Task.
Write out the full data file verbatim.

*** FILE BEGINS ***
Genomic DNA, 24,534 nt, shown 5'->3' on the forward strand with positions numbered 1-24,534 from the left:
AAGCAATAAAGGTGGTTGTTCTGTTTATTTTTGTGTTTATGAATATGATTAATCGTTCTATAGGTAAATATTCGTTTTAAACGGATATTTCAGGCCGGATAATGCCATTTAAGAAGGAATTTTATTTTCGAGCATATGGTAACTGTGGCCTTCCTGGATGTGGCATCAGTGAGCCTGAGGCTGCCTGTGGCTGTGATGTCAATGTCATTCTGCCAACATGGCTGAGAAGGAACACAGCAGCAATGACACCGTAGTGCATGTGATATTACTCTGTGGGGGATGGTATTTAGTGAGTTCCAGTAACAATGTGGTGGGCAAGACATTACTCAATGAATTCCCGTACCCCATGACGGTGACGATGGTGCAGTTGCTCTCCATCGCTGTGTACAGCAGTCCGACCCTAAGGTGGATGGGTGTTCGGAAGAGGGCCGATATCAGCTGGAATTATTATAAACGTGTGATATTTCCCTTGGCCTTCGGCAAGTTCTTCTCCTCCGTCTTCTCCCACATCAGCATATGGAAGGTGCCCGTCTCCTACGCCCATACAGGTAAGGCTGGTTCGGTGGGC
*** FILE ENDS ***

Genomic DNA, 24,534 nt, shown 5'->3' on the forward strand with positions numbered 1-24,534 from the left:
AAGCAATAAAGGTGGTTGTTCTGTTTATTTTTGTGTTTATGAATATGATTAATCGTTCTATAGGTAAATATTCGTTTTAAACGGATATTTCAGGCCGGATAATGCCATTTAAGAAGGAATTTTATTTTCGAGCATATGGTAACTGTGGCCTTCCTGGATGTGGCATCAGTGAGCCTGAGGCTGCCTGTGGCTGTGATGTCAATGTCATTCTGCCAACATGGCTGAGAAGGAACACAGCAGCAATGACACCGTAGTGCATGTGATATTACTCTGTGGGGGATGGTATTTAGTGAGTTCCAGTAACAATGTGGTGGGCAAGACATTACTCAATGAATTCCCGTACCCCATGACGGTGACGATGGTGCAGTTGCTCTCCATCGCTGTGTACAGCAGTCCGACCCTAAGGTGGATGGGTGTTCGGAAGAGGGCCGATATCAGCTGGAATTATTATAAACGTGTGATATTTCCCTTGGCCTTCGGCAAGTTCTTCTCCTCCGTCTTCTCCCACATCAGCATATGGAAGGTGCCCGTCTCCTACGCCCATACAGGTAAGGCTGGTTCGGTGGGC